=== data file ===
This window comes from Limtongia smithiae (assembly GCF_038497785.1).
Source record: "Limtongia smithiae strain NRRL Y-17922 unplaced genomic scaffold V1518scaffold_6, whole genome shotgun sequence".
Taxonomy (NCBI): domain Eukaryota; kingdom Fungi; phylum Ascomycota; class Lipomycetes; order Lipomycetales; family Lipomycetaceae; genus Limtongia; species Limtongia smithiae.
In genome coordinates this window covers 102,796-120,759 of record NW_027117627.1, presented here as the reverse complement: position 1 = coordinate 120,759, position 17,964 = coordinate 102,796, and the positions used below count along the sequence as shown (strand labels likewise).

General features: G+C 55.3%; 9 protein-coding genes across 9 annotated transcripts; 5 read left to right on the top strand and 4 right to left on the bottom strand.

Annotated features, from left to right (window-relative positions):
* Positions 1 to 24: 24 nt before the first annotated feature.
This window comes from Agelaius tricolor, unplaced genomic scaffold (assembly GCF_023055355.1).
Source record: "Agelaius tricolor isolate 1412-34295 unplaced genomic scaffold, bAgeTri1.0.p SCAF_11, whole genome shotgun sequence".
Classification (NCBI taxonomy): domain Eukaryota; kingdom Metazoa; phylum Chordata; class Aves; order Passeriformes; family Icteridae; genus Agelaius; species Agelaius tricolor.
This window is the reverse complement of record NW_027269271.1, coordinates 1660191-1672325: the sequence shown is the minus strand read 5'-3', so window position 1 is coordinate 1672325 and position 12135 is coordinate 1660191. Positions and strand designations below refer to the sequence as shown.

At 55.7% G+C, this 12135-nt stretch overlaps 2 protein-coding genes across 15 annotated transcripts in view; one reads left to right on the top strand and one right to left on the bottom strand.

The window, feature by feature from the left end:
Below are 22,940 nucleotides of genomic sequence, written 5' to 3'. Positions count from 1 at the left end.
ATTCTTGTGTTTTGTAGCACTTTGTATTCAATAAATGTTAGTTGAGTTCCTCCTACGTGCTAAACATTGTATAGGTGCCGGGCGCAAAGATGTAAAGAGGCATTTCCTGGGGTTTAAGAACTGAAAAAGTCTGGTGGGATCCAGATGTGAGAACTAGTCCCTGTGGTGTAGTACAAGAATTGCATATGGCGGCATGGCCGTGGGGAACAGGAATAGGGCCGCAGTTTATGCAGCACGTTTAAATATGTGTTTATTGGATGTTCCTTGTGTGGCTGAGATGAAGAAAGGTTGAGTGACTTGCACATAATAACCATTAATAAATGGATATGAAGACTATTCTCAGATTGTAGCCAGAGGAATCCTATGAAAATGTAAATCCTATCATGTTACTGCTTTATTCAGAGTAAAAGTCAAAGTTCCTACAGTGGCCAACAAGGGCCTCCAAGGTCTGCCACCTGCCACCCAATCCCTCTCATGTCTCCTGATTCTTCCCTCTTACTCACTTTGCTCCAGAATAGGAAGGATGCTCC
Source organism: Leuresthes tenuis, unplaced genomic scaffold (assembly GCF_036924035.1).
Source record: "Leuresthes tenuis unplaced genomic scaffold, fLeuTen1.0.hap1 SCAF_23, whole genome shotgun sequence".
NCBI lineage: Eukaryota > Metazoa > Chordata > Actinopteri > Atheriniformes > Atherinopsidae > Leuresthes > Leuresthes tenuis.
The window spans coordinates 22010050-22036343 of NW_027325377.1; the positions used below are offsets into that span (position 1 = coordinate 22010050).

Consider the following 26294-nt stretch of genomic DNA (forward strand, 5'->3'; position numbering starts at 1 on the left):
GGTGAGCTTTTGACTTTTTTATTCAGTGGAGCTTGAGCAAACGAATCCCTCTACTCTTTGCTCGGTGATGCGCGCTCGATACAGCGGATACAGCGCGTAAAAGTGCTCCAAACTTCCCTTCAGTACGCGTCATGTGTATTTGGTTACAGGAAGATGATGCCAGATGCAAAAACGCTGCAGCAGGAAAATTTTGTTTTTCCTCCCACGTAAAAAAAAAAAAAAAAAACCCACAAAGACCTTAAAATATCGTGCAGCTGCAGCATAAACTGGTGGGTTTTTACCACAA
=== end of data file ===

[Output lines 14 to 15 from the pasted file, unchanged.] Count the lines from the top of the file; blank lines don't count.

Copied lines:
Below are 22,940 nucleotides of genomic sequence, written 5' to 3'. Positions count from 1 at the left end.
ATTCTTGTGTTTTGTAGCACTTTGTATTCAATAAATGTTAGTTGAGTTCCTCCTACGTGCTAAACATTGTATAGGTGCCGGGCGCAAAGATGTAAAGAGGCATTTCCTGGGGTTTAAGAACTGAAAAAGTCTGGTGGGATCCAGATGTGAGAACTAGTCCCTGTGGTGTAGTACAAGAATTGCATATGGCGGCATGGCCGTGGGGAACAGGAATAGGGCCGCAGTTTATGCAGCACGTTTAAATATGTGTTTATTGGATGTTCCTTGTGTGGCTGAGATGAAGAAAGGTTGAGTGACTTGCACATAATAACCATTAATAAATGGATATGAAGACTATTCTCAGATTGTAGCCAGAGGAATCCTATGAAAATGTAAATCCTATCATGTTACTGCTTTATTCAGAGTAAAAGTCAAAGTTCCTACAGTGGCCAACAAGGGCCTCCAAGGTCTGCCACCTGCCACCCAATCCCTCTCATGTCTCCTGATTCTTCCCTCTTACTCACTTTGCTCCAGAATAGGAAGGATGCTCC